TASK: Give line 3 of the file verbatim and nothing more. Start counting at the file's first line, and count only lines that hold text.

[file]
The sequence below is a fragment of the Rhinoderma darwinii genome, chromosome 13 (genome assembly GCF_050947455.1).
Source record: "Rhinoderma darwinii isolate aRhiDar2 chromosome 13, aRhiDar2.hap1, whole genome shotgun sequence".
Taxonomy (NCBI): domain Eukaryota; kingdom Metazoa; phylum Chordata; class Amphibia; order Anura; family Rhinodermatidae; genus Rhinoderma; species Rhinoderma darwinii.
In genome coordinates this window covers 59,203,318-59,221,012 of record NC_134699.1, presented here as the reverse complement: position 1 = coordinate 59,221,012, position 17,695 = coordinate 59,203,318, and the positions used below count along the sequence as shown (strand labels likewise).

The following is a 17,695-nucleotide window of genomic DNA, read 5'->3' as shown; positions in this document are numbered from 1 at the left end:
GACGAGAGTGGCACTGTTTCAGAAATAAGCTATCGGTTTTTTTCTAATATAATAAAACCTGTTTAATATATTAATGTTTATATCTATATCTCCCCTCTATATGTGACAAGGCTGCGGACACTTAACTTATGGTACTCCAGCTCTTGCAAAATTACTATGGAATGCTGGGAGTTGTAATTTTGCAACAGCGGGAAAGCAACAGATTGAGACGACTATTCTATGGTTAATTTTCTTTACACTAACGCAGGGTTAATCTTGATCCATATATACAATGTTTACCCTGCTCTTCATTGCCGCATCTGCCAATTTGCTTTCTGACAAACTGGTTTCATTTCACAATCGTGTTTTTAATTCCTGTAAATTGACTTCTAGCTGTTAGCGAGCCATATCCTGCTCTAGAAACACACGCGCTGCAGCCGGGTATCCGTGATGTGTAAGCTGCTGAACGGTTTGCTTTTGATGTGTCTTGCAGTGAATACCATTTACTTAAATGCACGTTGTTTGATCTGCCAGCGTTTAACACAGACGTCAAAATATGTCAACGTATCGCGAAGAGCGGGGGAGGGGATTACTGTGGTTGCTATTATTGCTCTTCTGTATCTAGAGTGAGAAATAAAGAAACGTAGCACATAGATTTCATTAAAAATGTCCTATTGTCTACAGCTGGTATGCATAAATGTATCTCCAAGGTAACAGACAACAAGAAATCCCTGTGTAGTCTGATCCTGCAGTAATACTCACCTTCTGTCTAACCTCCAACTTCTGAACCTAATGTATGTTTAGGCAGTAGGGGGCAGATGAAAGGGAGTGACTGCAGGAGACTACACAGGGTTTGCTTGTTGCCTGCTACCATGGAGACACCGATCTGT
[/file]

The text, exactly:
Taxonomy (NCBI): domain Eukaryota; kingdom Metazoa; phylum Chordata; class Amphibia; order Anura; family Rhinodermatidae; genus Rhinoderma; species Rhinoderma darwinii.